Saturday, Badgers will play for a Big Ten Title

After a short handed, going through adversity Wisconsin team that upended Michigan State on February 1, Tom Izzo foreshadowed the imminent challenge.

“This is the oldest story in sports,” Izzo said after the 64-63 loss to UW. “Wisconsin’s challenge will be ‘Can they come back the next game?’ Because it’s always the first game when you’re going through adversity that you reach down and play at a different level.”

Izzo was absolutely accurate.

Four days later, the roar of the victory over MSU turned into a whimper against the Gophers at The Barn.

Playing with no urgency, efficiency and little physicality, the Badgers trailed wire-to-wire in an 18-point loss to Minnesota that left the Badgers at 13-10 overall and 6-6 in Big Ten play.

“Leaving Williams Arena,” junior Brad Davison recalled, “Basketball wasn’t the first thing on my mind with everything else that was going on.”

With Howard Moore gone for the season due to a tragic car accident last May, Kobe King quitting the team and strength & conditioning coach Erik Helland resigning, Davison was dealing with the backlash of his one-game suspension that the Big Ten gave him for a flagrant foul against Iowa.

“I was just trying to make sure the wheels didn’t fall off,” head coach Greg Gard admitted. Gard circled the Bucky Wagon and made sure everybody was aboard.

“Let’s handle everything that’s going to come at us in the next couple days,” Gard told everyone. “And let’s have a good practice and get ready for Ohio State.”

UW didn’t have time to feel sorry for themselves. Nor did they before taking the Kohl Center floor against the Buckeyes on February 9th.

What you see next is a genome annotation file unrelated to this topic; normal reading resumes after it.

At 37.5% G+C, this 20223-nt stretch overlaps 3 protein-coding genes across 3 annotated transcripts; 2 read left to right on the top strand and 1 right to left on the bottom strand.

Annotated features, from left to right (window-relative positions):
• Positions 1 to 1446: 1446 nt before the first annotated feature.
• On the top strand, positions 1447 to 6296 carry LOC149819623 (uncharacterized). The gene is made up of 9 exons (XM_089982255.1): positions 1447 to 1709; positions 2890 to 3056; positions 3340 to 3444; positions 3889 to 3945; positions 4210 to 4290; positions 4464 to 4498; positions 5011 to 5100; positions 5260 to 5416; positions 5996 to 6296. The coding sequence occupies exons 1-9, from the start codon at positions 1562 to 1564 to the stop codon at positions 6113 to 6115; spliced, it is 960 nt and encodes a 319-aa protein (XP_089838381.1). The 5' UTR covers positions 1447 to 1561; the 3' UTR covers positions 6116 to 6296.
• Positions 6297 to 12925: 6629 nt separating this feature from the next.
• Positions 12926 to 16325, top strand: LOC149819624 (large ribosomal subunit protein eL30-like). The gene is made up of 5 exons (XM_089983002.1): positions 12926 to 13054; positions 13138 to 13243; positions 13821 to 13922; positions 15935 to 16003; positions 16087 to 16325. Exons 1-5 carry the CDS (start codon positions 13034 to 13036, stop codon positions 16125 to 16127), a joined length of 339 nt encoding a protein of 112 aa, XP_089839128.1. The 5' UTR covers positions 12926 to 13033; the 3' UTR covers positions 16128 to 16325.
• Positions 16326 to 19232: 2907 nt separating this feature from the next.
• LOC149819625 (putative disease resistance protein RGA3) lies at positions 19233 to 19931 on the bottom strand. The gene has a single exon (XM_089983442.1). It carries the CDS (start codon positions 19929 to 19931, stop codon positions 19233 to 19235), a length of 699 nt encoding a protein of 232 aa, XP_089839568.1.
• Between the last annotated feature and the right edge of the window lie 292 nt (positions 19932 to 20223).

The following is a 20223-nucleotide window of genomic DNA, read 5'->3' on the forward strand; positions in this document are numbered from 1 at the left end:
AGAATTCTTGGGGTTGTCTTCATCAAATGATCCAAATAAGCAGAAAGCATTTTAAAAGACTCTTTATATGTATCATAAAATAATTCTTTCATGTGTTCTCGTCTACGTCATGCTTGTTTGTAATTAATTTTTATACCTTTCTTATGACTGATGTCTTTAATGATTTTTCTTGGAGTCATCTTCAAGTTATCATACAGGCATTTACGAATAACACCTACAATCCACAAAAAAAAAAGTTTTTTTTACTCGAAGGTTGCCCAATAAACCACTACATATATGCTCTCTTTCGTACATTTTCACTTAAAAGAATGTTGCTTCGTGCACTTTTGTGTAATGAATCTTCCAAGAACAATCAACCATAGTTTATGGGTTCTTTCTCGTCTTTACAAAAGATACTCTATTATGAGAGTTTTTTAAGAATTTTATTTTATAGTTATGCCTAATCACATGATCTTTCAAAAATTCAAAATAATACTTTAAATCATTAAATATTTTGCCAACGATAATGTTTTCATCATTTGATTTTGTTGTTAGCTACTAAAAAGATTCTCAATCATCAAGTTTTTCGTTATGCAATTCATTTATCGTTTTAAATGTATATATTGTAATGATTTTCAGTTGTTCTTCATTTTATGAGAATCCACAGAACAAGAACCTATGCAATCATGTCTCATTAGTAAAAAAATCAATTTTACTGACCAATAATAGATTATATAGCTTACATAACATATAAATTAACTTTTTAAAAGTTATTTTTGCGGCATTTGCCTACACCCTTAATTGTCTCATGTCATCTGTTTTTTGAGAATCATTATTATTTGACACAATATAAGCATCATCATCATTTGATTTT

“We knew what we had in our locker room,” Davison said. “We knew the talent we have. We knew the opportunity we had in front of us with the games we had left and we wanted to attack it.”

Davison did concede, “I don’t think any one of us would have imagined necessarily winning seven in a row to have a shot at this title. But with that being said, there’s never been a lack of confidence in each other and in our abilities to accomplish what we wanted to accomplish.”

Tomorrow, the Badgers will be playing for at least a share of the Big Ten Title at Indiana, something no one outside of the locker room dreamt was possible after the Minnesota loss.

Many teams, including this one, could have fell apart and fell victim to the adversity they faced this season and gone through the motions. Instead, the Badgers pulled together and Greg Gard is at the forefront of the B1G Coach of the Year discussion.

Adversity has brought out the best in Gard, and his assistants Joe Krabbenhoft, Dean Oliver and Alando Tucker who took over for Howard Moore, now on medical leave.

“He learned from one of the best to handle the ups and downs of a season,” Joe Krabbenhoft said referencing former UW head coach Bo Ryan who mentored Greg Gard.

“Coach Gard was prepared for these moments, prepared for rough stretches here and there. But going back to Coach Moore’s family accident, no one is prepared for that.”

You come back to the philosophies we’ve been raised on with UW basketball. The Badgers have gotten better this season, stayed committed to the things the program knows will work, taken care of the ball, played stout defense and have found their offense along the way.

The Badgers have a chance to do something special tomorrow, and the players and staff deserve it.

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